The proposal to of have staggered office timings in Mumbai has been given a boost. The railway board has sent a report on how staggered office hours can be worked out to the state for a review.
“We have sent the report to the state government. After their review, it will be made public. The suggestions of all the stakeholders will be considered before the report is finalised,” said a senior railway official.
Transport experts in the city have been suggesting staggered office hours to reduce congestion in suburban trains during peak hours for a long time. If the office hours of different public and private establishments — especially in south Mumbai — are staggered way, the number of commuters travelling to south Mumbai in the morning peak hours, and towards the suburbs in the evening peak hours could be spread over longer period, experts have suggested.
Soon after he became railway minister, Suresh Prabhu — originally a Mumbai resident — expressed interest in the idea and directed the Rail India Technical and Economic Service (RITES) to prepare a draft report. The report was prepared and submitted to the Railway Board — the Indian Railway’s highest decision making body — in September for review. It has now been forwarded to the state government.
If both, the railways and the Maharashtra government work out a solution, it will bring relief to millions of office goers. Sources said the RITES, in its report, has suggested changing the beginning and end of office hours for certain offices, providing flexible working hours and work-from-home options to staffers and considering a four-day week with longer working hours instead of a five-day-week. The offices will include state and central government establishments, a number of corporate offices and other private business establishments in Mumbai, especially south Mumbai.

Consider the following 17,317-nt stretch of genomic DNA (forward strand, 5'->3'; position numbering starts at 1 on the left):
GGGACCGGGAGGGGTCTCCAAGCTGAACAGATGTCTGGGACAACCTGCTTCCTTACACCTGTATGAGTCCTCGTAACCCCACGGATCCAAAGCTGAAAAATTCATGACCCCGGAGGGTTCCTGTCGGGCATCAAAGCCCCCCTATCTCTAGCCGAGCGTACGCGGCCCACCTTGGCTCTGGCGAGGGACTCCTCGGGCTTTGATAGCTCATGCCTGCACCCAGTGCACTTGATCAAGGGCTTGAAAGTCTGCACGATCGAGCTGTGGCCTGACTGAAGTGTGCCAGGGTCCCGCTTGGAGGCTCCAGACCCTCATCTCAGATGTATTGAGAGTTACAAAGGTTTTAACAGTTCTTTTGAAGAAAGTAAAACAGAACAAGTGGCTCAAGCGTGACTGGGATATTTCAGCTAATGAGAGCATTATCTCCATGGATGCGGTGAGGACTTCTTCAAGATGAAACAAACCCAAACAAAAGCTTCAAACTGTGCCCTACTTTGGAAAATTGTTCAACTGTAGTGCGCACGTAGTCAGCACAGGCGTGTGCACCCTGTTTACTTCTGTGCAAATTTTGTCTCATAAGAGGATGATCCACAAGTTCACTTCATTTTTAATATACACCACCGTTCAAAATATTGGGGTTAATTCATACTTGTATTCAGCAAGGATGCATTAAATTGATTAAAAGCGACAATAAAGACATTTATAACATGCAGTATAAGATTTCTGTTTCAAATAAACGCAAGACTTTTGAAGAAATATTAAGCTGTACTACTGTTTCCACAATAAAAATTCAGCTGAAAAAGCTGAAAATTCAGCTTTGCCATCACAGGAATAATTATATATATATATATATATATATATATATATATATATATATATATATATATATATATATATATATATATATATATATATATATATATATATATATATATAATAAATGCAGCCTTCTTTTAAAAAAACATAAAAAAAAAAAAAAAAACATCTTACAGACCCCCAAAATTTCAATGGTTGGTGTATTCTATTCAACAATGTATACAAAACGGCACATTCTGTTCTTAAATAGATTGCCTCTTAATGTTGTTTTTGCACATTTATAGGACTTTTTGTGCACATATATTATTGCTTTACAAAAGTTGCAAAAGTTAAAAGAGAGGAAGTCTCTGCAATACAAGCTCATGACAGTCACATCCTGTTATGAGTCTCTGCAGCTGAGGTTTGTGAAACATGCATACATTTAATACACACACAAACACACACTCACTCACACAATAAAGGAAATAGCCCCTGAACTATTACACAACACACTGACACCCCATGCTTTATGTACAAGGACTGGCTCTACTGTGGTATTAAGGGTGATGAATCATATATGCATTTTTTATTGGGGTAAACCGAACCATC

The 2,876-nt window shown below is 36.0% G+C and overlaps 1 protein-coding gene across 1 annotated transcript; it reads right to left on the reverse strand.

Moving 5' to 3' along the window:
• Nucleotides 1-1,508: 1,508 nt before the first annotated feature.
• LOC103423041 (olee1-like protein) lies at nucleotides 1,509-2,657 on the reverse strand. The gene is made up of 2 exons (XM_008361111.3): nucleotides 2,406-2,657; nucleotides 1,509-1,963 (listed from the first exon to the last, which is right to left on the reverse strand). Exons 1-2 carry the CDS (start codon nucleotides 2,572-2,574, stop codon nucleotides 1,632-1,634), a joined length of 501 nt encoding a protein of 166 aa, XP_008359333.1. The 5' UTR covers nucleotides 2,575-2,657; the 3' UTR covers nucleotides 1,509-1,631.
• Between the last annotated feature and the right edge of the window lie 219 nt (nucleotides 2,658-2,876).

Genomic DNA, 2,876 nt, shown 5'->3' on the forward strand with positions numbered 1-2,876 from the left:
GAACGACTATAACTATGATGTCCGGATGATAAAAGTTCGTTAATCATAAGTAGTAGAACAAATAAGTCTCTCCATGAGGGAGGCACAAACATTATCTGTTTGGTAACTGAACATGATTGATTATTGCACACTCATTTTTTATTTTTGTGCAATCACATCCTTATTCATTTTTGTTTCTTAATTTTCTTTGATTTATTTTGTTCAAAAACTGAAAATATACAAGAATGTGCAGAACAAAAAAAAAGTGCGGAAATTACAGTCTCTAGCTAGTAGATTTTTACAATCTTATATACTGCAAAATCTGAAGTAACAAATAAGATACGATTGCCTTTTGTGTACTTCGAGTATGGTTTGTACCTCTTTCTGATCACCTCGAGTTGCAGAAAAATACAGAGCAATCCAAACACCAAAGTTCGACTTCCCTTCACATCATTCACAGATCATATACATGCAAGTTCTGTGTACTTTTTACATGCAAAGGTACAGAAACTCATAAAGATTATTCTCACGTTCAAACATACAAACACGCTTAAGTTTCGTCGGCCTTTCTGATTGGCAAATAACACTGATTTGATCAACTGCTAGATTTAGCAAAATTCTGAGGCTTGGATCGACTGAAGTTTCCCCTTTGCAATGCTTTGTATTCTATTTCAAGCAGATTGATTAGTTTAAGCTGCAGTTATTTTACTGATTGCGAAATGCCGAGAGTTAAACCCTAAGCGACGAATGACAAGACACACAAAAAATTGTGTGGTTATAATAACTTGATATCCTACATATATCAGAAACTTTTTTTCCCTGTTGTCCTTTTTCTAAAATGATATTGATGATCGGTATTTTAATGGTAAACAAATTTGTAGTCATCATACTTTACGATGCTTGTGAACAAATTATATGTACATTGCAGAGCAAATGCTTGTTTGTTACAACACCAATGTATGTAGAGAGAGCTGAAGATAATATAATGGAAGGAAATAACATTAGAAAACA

Currently, Central and Western Railways (WR) suburban trains carry more than 70lakh commuters daily, a majority of whom are office goers, students and businessmen. Overcrowded suburban trains from 8am to 11am and 5pm-9pm (peak hours) are the railways’ biggest concern as they jeopardise public safety.
More than 3,000 suburban commuters meet with accidents every year, a majority of occur when commuters fall from overcrowded trains.
Confirming the report, Swadheen Kshatriya chief secretary, government of Maharashtra said, “We are yet to examine it. We will consider it in a positive manner.”